The Herald Bulletin

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Local News

May 17, 2013

Willowcrest Park ‘first of its kind’

Human-pet co-burial garden among features of new cemetery grounds

ANDERSON, Ind. — A vision Rob Loose conceived 11 years ago became reality Friday.

Loose, the president of Loose Funeral Homes and Crematory, christened The Gardens at Willowcrest Park, the state’s first stand-alone cremation garden. Loose and his wife Jane hosted the opening ceremony behind the funeral home and next to the new garden.

Heavy rains shelved some of the events planned for Friday night, but about 100 people attended and enjoyed live music and food under a tent prepared in case of poor weather. Loose encouraged those in attendance to come back on a day better suited for tours. The opening ceremony includes events planned for today and Sunday, as well.

Guest speakers such as Anderson Mayor Kevin Smith and State Rep. Terri Austin talked about the unique aspects of the newly opened park.

“Grounds like this don’t happen without strong visions,” Austen said. “This is going to be a very comforting place to families.”

Cremation is becoming an increasingly popular option. Dan Pollett, field director of the project, said in the late 1970s, only about three percent of Hoosiers chose cremation. He said that number has swelled to nearly a third of Indiana residents today.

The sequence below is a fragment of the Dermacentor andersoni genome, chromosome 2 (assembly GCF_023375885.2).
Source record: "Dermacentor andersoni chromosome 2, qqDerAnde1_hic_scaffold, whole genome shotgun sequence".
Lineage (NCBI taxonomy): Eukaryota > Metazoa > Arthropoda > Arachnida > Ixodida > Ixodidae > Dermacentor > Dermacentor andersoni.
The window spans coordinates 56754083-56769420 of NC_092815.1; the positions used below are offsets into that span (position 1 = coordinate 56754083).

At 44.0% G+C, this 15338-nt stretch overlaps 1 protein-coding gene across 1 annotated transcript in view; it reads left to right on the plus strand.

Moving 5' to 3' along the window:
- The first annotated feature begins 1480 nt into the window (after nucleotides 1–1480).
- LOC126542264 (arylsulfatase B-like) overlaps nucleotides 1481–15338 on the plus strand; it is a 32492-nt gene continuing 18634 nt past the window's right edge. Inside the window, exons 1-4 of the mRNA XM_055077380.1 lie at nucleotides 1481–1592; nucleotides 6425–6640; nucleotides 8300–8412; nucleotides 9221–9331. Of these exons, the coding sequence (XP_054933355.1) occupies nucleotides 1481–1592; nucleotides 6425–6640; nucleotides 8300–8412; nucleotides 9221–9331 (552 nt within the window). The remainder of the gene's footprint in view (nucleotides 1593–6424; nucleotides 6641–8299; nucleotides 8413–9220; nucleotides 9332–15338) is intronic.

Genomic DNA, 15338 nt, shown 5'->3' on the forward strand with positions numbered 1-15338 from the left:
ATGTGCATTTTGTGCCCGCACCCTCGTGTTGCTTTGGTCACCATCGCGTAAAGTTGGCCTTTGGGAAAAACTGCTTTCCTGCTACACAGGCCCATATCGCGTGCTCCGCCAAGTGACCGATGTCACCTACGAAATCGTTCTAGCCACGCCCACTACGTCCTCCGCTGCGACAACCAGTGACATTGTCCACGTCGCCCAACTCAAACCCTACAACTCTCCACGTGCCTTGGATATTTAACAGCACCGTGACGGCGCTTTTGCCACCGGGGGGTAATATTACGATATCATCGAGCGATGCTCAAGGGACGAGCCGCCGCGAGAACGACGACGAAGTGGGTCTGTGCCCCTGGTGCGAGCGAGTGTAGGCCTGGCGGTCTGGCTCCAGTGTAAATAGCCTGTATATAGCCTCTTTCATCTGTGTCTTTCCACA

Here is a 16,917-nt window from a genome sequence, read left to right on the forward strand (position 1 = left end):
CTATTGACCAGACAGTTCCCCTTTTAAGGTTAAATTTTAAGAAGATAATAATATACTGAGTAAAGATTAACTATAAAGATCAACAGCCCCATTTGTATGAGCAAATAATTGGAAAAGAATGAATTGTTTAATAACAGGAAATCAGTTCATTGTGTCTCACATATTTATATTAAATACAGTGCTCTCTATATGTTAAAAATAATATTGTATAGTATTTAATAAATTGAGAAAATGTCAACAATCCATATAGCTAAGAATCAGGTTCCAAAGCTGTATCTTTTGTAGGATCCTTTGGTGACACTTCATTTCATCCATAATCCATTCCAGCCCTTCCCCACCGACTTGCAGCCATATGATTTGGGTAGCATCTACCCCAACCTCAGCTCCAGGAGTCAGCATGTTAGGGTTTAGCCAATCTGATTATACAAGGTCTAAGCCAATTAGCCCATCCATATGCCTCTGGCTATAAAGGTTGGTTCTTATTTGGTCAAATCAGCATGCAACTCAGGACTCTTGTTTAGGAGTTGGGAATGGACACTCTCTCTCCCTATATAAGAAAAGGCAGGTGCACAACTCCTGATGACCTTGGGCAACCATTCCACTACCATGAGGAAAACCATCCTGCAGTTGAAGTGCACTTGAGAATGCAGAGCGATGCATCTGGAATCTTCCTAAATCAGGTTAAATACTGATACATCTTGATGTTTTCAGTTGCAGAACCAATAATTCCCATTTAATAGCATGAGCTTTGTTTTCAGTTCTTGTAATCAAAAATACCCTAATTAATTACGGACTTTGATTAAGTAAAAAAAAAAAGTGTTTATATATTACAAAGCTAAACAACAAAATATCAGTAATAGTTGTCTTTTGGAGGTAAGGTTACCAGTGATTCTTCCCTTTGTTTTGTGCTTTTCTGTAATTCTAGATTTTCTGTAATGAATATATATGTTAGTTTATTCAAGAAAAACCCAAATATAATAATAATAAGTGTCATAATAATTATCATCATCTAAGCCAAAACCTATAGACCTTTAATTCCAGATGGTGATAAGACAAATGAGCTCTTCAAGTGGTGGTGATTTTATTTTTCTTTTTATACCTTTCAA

“Some of the things that we’re seeing is people are more educated about cremation. It’s a very environmental option. But beyond that it’s a sign of how things are changing,” Pollett said. “People are moving, and sometimes traditional burials just aren’t an option.”

The park contains five separate sections. It’s also the first location in Indiana that provides co-burial locations for pets and their owners. The grounds feature a private mausoleum estate garden, a human cremation garden, a veteran cremation garden for veterans and their loved ones, a human-pet co-burial garden and a strictly pet garden.

“It’s changing the way we bury people,” said landscaper Josh Perkins, who worked on the project. “We’ve created a lot of spaces, and I feel like it’s different,” Perkins said. “When you go to a regular cemetery, it’s kind of somber. Here, it’s a little more joyful, and that’s what I think they wanted. It’s meant to be a celebration of the person.”

The feature for owners to be buried with their pets is expected to be a popular option. Casey Miller, executive director of the Indiana Cemetery Association, said the industry is quickly embracing cremation as an option, for pets as well as humans.

“Pets more and more are being thought of as part of the family, and with this service available, I think it will become more and more mainstream,” Miller said.

He also praised the park for its originality.

“There’s nothing else like this in the Midwest,” he said. “It’s literally the first of its kind.”

Find Jack Molitor on Facebook and @AggieJack4 on Twitter, or call 640-4883.

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